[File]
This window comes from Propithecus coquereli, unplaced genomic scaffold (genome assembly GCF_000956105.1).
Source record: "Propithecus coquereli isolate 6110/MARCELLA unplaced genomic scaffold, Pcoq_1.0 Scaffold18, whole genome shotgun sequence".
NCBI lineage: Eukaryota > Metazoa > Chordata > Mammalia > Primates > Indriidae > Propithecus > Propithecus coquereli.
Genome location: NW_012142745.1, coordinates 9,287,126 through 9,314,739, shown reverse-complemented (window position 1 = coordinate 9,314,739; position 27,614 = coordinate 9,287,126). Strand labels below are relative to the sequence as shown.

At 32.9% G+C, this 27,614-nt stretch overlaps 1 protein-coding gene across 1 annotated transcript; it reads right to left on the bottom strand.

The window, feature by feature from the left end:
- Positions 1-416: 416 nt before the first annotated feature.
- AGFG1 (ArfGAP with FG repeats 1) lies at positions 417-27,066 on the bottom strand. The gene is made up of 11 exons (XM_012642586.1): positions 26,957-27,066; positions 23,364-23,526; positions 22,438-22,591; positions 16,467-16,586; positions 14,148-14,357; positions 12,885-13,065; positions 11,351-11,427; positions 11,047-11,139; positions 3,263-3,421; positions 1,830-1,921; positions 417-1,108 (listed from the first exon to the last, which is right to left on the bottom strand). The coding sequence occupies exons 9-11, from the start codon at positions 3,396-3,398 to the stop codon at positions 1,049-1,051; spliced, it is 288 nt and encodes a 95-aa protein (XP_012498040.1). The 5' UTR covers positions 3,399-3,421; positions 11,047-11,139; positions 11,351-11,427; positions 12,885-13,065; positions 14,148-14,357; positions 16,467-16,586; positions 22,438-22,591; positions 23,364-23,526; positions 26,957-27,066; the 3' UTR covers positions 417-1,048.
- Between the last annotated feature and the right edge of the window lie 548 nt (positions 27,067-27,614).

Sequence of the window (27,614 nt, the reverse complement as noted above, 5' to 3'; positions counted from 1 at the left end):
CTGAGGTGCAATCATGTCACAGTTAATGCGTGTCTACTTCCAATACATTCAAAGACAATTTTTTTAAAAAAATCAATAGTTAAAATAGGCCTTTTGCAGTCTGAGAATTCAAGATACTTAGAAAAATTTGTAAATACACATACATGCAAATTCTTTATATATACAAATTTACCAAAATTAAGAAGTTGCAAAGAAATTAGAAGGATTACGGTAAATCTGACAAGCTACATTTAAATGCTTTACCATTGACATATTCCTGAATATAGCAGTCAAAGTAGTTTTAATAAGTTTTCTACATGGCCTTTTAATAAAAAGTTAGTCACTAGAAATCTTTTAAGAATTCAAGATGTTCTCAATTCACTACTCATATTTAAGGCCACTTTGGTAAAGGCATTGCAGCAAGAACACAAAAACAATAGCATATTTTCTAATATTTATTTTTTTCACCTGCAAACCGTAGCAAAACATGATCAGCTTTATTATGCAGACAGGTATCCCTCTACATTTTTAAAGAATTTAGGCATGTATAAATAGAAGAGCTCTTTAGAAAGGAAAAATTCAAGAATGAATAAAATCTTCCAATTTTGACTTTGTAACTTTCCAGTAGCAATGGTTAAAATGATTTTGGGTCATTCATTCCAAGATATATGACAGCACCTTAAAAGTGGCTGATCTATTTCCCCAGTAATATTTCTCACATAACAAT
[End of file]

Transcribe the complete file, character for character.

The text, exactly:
This window comes from Propithecus coquereli, unplaced genomic scaffold (genome assembly GCF_000956105.1).
Source record: "Propithecus coquereli isolate 6110/MARCELLA unplaced genomic scaffold, Pcoq_1.0 Scaffold18, whole genome shotgun sequence".
NCBI lineage: Eukaryota > Metazoa > Chordata > Mammalia > Primates > Indriidae > Propithecus > Propithecus coquereli.
Genome location: NW_012142745.1, coordinates 9,287,126 through 9,314,739, shown reverse-complemented (window position 1 = coordinate 9,314,739; position 27,614 = coordinate 9,287,126). Strand labels below are relative to the sequence as shown.

At 32.9% G+C, this 27,614-nt stretch overlaps 1 protein-coding gene across 1 annotated transcript; it reads right to left on the bottom strand.

The window, feature by feature from the left end:
- Positions 1-416: 416 nt before the first annotated feature.
- AGFG1 (ArfGAP with FG repeats 1) lies at positions 417-27,066 on the bottom strand. The gene is made up of 11 exons (XM_012642586.1): positions 26,957-27,066; positions 23,364-23,526; positions 22,438-22,591; positions 16,467-16,586; positions 14,148-14,357; positions 12,885-13,065; positions 11,351-11,427; positions 11,047-11,139; positions 3,263-3,421; positions 1,830-1,921; positions 417-1,108 (listed from the first exon to the last, which is right to left on the bottom strand). The coding sequence occupies exons 9-11, from the start codon at positions 3,396-3,398 to the stop codon at positions 1,049-1,051; spliced, it is 288 nt and encodes a 95-aa protein (XP_012498040.1). The 5' UTR covers positions 3,399-3,421; positions 11,047-11,139; positions 11,351-11,427; positions 12,885-13,065; positions 14,148-14,357; positions 16,467-16,586; positions 22,438-22,591; positions 23,364-23,526; positions 26,957-27,066; the 3' UTR covers positions 417-1,048.
- Between the last annotated feature and the right edge of the window lie 548 nt (positions 27,067-27,614).

Sequence of the window (27,614 nt, the reverse complement as noted above, 5' to 3'; positions counted from 1 at the left end):
CTGAGGTGCAATCATGTCACAGTTAATGCGTGTCTACTTCCAATACATTCAAAGACAATTTTTTTAAAAAAATCAATAGTTAAAATAGGCCTTTTGCAGTCTGAGAATTCAAGATACTTAGAAAAATTTGTAAATACACATACATGCAAATTCTTTATATATACAAATTTACCAAAATTAAGAAGTTGCAAAGAAATTAGAAGGATTACGGTAAATCTGACAAGCTACATTTAAATGCTTTACCATTGACATATTCCTGAATATAGCAGTCAAAGTAGTTTTAATAAGTTTTCTACATGGCCTTTTAATAAAAAGTTAGTCACTAGAAATCTTTTAAGAATTCAAGATGTTCTCAATTCACTACTCATATTTAAGGCCACTTTGGTAAAGGCATTGCAGCAAGAACACAAAAACAATAGCATATTTTCTAATATTTATTTTTTTCACCTGCAAACCGTAGCAAAACATGATCAGCTTTATTATGCAGACAGGTATCCCTCTACATTTTTAAAGAATTTAGGCATGTATAAATAGAAGAGCTCTTTAGAAAGGAAAAATTCAAGAATGAATAAAATCTTCCAATTTTGACTTTGTAACTTTCCAGTAGCAATGGTTAAAATGATTTTGGGTCATTCATTCCAAGATATATGACAGCACCTTAAAAGTGGCTGATCTATTTCCCCAGTAATATTTCTCACATAACAAT